"Chemist in lab scandal told investigators: ‘I messed up bad’"
Brian Ballou and Andrea Estes
September 26th, 2012
The former state chemist at the heart of the state drug lab scandal admitted to investigators that she improperly removed evidence from storage, forged colleagues’ signatures, and didn’t perform proper tests on drugs for “two or three years,” according to a copy of a State Police report obtained by the Globe.
Annie Dookhan, whose misconduct may have jeopardized evidence in about 34,000 drug cases, also admitted that she recorded drug tests as positive when they were negative “a few times” and sometimes tested only a small sample of the drug batch that she was supposed to analyze.
“I messed up. I messed up bad. It’s my fault,” she told the state troopers who visited her Franklin home on Aug. 28, insisting that she acted alone. “I don’t want the lab to get in trouble.”
However, the troopers’ interviews with other chemists in the lab make clear that Dookhan’s colleagues had concerns about her unusually large caseload and lab habits and raised them with supervisors. But the supervisors took little action even when they learned that she had forged other chemists’ initials on some drug samples.
The police report marks the first time that the public has heard from Dookhan in her own words. What emerges is a picture of a woman who may have suffered an emotional breakdown and who had been under suspicion for cutting corners in the lab for at least two years. When the troopers confronted her with the evidence of wrongdoing, Dookhan confessed again and again.
At one point, when troopers suggested Dookhan should speak to her husband about getting a lawyer, Dookhan said that she was going through serious marital problems and had no money to hire one.
After the interview, State Police were so concerned about Dookhan’s state of mind that they called to make sure she was not suicidal, according to the report.
Detective Lieutenant Robert Irwin, a trooper assigned to Attorney General Martha Coakley’s office, asked Dookhan if she ever thought “bad thoughts.”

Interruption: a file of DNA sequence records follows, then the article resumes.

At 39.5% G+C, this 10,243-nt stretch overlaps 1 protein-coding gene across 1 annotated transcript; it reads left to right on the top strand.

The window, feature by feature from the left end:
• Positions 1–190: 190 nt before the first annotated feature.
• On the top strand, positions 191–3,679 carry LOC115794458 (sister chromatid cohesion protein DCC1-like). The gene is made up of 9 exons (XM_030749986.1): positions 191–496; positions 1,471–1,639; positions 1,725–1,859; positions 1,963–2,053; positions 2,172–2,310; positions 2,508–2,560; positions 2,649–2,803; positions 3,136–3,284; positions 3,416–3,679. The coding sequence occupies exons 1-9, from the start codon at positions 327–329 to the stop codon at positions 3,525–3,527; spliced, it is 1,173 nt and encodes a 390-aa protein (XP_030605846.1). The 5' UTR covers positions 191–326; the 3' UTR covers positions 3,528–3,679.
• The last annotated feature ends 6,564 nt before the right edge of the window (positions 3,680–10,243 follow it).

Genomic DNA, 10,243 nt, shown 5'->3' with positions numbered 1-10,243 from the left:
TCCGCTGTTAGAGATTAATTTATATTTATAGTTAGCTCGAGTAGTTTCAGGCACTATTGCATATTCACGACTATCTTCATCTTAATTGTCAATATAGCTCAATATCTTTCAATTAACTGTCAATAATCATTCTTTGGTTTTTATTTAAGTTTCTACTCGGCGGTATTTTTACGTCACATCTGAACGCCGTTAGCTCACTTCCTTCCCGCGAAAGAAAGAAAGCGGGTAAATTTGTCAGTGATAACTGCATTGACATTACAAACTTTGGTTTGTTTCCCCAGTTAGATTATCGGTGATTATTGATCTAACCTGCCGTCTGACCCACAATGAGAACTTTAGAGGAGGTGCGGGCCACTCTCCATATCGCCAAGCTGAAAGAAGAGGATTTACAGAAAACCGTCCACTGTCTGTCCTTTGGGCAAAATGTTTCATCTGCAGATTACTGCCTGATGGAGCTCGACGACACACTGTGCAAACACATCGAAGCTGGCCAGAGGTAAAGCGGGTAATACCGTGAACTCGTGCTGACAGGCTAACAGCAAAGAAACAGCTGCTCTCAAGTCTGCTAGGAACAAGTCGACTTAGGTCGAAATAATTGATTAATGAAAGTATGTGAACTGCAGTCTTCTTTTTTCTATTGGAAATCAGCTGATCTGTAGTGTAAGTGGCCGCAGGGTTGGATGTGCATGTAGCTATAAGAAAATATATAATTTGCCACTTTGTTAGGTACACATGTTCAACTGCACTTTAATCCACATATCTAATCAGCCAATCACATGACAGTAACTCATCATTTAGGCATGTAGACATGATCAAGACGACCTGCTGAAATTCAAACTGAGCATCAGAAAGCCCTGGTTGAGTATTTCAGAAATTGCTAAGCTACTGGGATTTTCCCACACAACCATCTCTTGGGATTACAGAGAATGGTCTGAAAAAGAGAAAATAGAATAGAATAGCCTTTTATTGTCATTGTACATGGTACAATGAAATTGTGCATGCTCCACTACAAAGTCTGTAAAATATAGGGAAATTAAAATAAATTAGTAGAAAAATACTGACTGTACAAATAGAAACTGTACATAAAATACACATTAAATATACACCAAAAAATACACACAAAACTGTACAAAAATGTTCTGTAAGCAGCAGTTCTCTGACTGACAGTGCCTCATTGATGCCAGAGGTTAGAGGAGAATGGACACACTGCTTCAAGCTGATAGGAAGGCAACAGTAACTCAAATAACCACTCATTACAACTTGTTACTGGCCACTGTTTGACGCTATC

“She said that the harm she was causing people would go through her mind every now and then,” Irwin wrote in his report. “I then asked her if she had thought of harming herself. She said no.”
The state lab in Jamaica Plain was closed in August after State Police discovered the potential magnitude of Dookhan’s actions. As a state chemist for nine years, Dookhan handled 60,000 drug samples and sometimes provided expert testimony in court.
So far, Dookhan has not been charged with any crime. Coakley’s office is trying to determine whether there was any criminal wrongdoing by Dookhan or others.
Already, at least 20 drug defendants have been freed, had their bail reduced, or had their sentences suspended because the evidence in their cases was analyzed by Dookhan. And many more are likely to be freed: Governor Deval Patrick’s investigators have identified 1,141 inmates in state prisons or county jails in cases based on evidence handled by Dookhan.
Norfolk District Attorney Michael Morrissey has called the Dookhan case “one of the largest criminal snafus in the history of the Commonwealth.”
But until now, Dookhan, the 34-year-old-mother at the heart of the debacle, has not been heard from, declining comment and remaining largely out of public view. In fact, she made it clear to Irwin that she didn’t understand why the media was interested in her.